On their second album The Decemberists expand their musical palette, adding horns, strings and bells. They continue to expand your vocabulary (dictionary moments include bombazine, dalliant and tarlatan), and introduce you to 19th century Neapolitan songs and 20th century American novelists. This isn’t just a band it’s an education.
We begin with, well let’s be honest, “Shanty For The Arethusa” (it was a real ship BTW) is just that, a sea shanty, including details of the cargo, the destination and a warning about the sorts you’ll find on the crew. It’s a classic sea shanty that sailors sang to pass the time and get a bit boastful about themselves, a different stripe of folk song.
A number of the songs here have a Dickensian atmosphere about them, something that hovers around much The Decemberists music. “The Soldiering Life” (including its reference to bombazine, a fabric made from silk and wool used in 18th and 19th century mourning dresses if you didn’t know. And this alongside references to pantaloons and stevedores, it’s gorgeous stuff) and “The Chimbley Sweep” have this about them, but that atmosphere doesn’t take over the whole album.
The other thing we find on “Her Majesty” is Colin Meloy continuing to grow as a songwriter. There are many examples here, “Billy Liar”, “Los Angeles I’m Yours” and “The Gymnast High Above The Ground” boom-boom-boom after the opening sea shanty really are something else. And a little later there comes another boom-boom-boom with “Song For Myla Goldberg”, the aforementioned “The Soldiering Life” and my personal highlight, “Red Right Ankle”.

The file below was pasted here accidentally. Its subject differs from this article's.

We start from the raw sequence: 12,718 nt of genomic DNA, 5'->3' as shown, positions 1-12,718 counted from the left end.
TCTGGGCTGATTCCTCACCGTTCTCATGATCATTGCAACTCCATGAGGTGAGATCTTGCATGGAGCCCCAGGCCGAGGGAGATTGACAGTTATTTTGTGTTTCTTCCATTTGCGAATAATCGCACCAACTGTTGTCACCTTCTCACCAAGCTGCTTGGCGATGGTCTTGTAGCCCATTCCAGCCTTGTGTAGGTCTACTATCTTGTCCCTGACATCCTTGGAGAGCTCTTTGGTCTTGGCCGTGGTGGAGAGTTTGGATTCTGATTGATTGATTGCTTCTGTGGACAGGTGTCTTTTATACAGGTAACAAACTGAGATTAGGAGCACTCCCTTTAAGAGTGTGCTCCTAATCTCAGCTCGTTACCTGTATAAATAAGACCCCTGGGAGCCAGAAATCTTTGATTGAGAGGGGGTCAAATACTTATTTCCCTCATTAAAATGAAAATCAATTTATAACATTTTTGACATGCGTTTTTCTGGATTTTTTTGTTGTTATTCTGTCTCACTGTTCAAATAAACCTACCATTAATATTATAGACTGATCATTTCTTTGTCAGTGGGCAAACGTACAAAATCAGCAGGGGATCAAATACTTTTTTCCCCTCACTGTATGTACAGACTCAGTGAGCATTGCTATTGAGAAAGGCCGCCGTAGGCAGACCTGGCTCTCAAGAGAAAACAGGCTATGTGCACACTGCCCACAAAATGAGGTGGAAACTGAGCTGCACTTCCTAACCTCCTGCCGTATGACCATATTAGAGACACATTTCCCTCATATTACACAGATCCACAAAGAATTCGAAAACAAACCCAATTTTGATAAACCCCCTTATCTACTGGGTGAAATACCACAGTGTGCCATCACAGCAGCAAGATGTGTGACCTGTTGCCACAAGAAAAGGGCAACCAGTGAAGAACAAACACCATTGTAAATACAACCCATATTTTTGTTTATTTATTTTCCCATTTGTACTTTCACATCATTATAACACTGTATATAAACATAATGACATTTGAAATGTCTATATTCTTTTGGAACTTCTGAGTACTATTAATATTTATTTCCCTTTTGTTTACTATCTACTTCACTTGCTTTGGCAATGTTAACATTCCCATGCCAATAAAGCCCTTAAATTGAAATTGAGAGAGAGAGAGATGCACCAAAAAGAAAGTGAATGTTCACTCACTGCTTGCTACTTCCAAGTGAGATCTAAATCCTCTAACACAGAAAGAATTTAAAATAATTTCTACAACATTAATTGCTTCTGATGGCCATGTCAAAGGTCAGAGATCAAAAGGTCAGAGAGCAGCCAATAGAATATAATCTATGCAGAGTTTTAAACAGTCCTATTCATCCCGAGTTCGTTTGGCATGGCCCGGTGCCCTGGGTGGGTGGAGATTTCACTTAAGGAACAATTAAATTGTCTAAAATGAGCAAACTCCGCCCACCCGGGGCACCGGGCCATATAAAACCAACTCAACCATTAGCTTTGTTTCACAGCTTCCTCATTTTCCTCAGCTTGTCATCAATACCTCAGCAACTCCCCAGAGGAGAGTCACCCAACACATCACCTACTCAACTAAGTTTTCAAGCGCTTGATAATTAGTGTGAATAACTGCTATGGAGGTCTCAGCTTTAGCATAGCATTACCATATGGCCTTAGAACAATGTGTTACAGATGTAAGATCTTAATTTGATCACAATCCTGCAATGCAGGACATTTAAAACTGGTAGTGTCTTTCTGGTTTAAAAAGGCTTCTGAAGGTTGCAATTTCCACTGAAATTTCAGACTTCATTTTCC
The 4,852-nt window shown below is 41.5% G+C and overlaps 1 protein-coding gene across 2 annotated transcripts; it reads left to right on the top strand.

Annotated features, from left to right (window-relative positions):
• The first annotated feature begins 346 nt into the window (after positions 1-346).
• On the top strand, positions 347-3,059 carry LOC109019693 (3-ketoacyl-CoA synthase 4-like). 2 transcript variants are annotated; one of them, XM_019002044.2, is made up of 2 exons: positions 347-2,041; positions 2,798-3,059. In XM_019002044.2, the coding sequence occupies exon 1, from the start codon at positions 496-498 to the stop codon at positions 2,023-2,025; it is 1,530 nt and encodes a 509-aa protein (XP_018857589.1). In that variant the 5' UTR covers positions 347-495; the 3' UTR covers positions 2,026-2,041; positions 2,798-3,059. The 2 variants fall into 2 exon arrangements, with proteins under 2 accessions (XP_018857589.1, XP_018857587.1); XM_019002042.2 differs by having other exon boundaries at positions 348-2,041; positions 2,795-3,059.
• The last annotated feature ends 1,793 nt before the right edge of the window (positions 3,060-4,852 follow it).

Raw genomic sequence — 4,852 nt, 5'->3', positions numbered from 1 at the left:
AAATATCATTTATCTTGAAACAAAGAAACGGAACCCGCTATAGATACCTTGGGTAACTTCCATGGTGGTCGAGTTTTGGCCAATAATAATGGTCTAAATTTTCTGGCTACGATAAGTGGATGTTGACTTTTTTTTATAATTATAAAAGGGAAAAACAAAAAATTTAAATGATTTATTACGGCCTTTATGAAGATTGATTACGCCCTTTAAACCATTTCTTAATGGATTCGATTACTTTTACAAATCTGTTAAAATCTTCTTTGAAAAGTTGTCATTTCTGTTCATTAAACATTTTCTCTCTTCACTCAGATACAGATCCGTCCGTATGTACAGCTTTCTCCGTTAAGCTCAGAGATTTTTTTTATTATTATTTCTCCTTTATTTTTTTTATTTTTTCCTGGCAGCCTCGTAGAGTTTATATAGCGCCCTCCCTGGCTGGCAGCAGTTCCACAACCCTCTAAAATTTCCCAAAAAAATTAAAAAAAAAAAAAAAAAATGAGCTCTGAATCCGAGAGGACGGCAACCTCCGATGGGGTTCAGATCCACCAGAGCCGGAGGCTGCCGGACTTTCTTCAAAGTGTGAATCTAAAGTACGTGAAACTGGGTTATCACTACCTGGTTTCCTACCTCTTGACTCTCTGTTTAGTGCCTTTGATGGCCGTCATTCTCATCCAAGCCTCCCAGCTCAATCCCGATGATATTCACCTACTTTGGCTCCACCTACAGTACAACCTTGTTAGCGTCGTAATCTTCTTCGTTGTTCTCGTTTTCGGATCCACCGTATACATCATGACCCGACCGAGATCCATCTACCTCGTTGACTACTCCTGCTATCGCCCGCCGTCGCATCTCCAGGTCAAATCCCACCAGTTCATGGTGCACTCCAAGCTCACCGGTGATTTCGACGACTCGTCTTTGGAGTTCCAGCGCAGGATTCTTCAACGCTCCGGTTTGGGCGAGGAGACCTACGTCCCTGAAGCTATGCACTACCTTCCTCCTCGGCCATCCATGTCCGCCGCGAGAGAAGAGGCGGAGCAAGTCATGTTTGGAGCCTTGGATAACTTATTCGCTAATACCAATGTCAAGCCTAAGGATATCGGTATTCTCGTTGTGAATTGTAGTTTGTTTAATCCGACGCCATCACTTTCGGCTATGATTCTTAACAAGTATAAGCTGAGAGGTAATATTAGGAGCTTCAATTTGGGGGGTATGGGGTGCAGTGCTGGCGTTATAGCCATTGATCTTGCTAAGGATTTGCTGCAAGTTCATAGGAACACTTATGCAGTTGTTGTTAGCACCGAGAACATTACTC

“Red Right Ankle” is absolutely breathtaking. It’s the exact style of guitar playing I wish I’d applied myself to its mastery (I’m more of the Joe Strummer school myself, all six strings at once or none at all), it is gloriously melodious and has a lyric that confuses and delights equally. A paean to a joint and its limbs and their reliance on each other, a verse about Gypsy Uncles and hideaways in the Pyrenees, another about those “boys that loved you”, very probably the same ones Springsteen sings about in “Thunder Road”, and the only use of the word ventricle I’ve yet to encounter in popular song. I’ll flag this as Colin Meloy’s first great song.
“I Was Meant For the Stage” and “As I Rise” close out the album in a gentle style.
Reading around blogs and message boards “Her Majesty” seems to fall way down the list of many fans favourites, it certainly isn’t their finest (which is also not saying it’s bad) but it has enough about it to ensure it gets a regular spin in my house. Oh and to save you the bother of searching, to be dalliant is to be flirtatious, tarlatan is another type of fabric, the 19th century Neapolitan song is "Funiculì, Funiculà" which is referenced in the song about 20th century author Myla Goldberg. Are you not now feeling educated ?
Red Right Ankle - https://youtu.be/axkyYrismAw